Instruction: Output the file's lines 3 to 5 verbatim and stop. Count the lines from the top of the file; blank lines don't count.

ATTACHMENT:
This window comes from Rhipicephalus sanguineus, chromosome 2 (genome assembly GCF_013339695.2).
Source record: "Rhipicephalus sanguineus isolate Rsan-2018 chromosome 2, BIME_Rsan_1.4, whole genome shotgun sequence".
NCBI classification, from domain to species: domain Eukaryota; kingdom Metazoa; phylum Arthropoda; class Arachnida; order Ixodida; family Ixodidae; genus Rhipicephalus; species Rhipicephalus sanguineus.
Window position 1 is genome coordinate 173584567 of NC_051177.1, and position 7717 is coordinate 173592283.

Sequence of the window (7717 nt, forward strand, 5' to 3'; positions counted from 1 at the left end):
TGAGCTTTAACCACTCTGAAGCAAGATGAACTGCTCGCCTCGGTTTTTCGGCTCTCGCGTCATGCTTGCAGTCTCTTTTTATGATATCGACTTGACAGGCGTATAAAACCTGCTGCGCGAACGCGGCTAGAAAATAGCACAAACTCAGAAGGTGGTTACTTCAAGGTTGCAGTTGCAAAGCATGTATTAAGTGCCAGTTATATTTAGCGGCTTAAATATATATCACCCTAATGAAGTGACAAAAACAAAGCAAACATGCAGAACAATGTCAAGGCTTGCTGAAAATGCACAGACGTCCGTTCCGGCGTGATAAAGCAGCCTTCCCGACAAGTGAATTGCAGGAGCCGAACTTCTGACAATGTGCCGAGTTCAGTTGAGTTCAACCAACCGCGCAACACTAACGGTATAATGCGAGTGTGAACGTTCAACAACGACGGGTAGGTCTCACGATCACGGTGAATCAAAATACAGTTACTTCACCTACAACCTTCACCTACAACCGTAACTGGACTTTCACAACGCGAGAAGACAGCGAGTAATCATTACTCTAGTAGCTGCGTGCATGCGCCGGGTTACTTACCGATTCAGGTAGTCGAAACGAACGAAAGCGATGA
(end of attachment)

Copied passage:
NCBI classification, from domain to species: domain Eukaryota; kingdom Metazoa; phylum Arthropoda; class Arachnida; order Ixodida; family Ixodidae; genus Rhipicephalus; species Rhipicephalus sanguineus.
Window position 1 is genome coordinate 173584567 of NC_051177.1, and position 7717 is coordinate 173592283.

Sequence of the window (7717 nt, forward strand, 5' to 3'; positions counted from 1 at the left end):